Haim is an artist and professor at the Moscow Rodchenko School of Photography and Multimedia, School of Design at the Higher School of Economics and member of the editorial board at the Moscow Art Magazine. He was born and grew up in Arkhangelsk - an ancient Northern town in Russia, then with his parents he moved to Ukraine. Later he immigrated to Israel for sixteen years and since 2007 he is based in Moscow.
As an artist, Haim works with installation, sculpture, and video, and since recently he focuses a lot on painting and drawing. His art addresses the topics of alienation and isolation in the modern world. While working with archival materials and private documents, he reveals the history of the twentieth century through the personal destinies, and explores the problems of historical memory in the current socio-political context.
This dystopian sequence of his graphic series called The Uprising became an animated video (composed by Mikhail Oleynikov) for Zog Nit Keynmol - a song of Jewish Partisans.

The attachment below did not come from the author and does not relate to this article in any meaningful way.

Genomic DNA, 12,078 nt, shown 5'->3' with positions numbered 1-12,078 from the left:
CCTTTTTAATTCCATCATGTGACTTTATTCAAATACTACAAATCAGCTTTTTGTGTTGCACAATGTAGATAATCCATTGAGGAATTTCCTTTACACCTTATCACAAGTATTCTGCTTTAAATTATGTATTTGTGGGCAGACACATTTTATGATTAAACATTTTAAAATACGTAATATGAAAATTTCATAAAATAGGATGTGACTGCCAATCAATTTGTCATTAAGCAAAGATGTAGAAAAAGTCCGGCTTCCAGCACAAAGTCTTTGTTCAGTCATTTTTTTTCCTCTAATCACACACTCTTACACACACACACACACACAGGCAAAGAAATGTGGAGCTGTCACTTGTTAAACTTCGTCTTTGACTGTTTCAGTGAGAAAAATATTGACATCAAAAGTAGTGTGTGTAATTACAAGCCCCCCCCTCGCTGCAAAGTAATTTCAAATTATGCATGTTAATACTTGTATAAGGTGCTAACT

For the Partizan Jam Haim Sokol proposed a series of 85 graphic works. With black ink-like expressive strokes on the standard A3 paper sheets artist "writes" a nightmarish story in which peoples' masses and wild creatures are struggling and fighting against brutal forces (or all against all). Crowds, haunted by the animals, are marching, lining up at the burials. And there is always an image of a little boy with a tiny sword and a square shield - apparently the protagonist of an unknown epos.
For Haim, the practice of drawing is a form of writing down - écrivez. That's also why the characters of his black and white graphic artworks often appear like written letters, characters of a phantasmal alphabet. His written down drawings are filled with encrypted actual stories. Thus The Uprising is based on the memories of artist's father, Dolik Sokol.
Haim tells: My father, as an 11-year-old boy, ended up in a ghetto in German-occupied Ukraine, narrowly escaped being shot, he fled, he hid and wandered, and eventually reunited with his parents, Nekha and Froym, in a partisan squad. As part of a partisan brigade, my future father fought until the liberation of Ukraine from the Nazis.
In The Uprising the enliven memories are mixed with live imagination. The true story of a little boy takes a shape of a myth or a fairytale, and turns into an epic. Here, as in a palimpsest, the anti-Roman uprising of Bar-Kokhba, the October Revolution and the World War II are mixed together. That's why the boy is holding a sword, and instead of a shield - a Black Square of Malevich.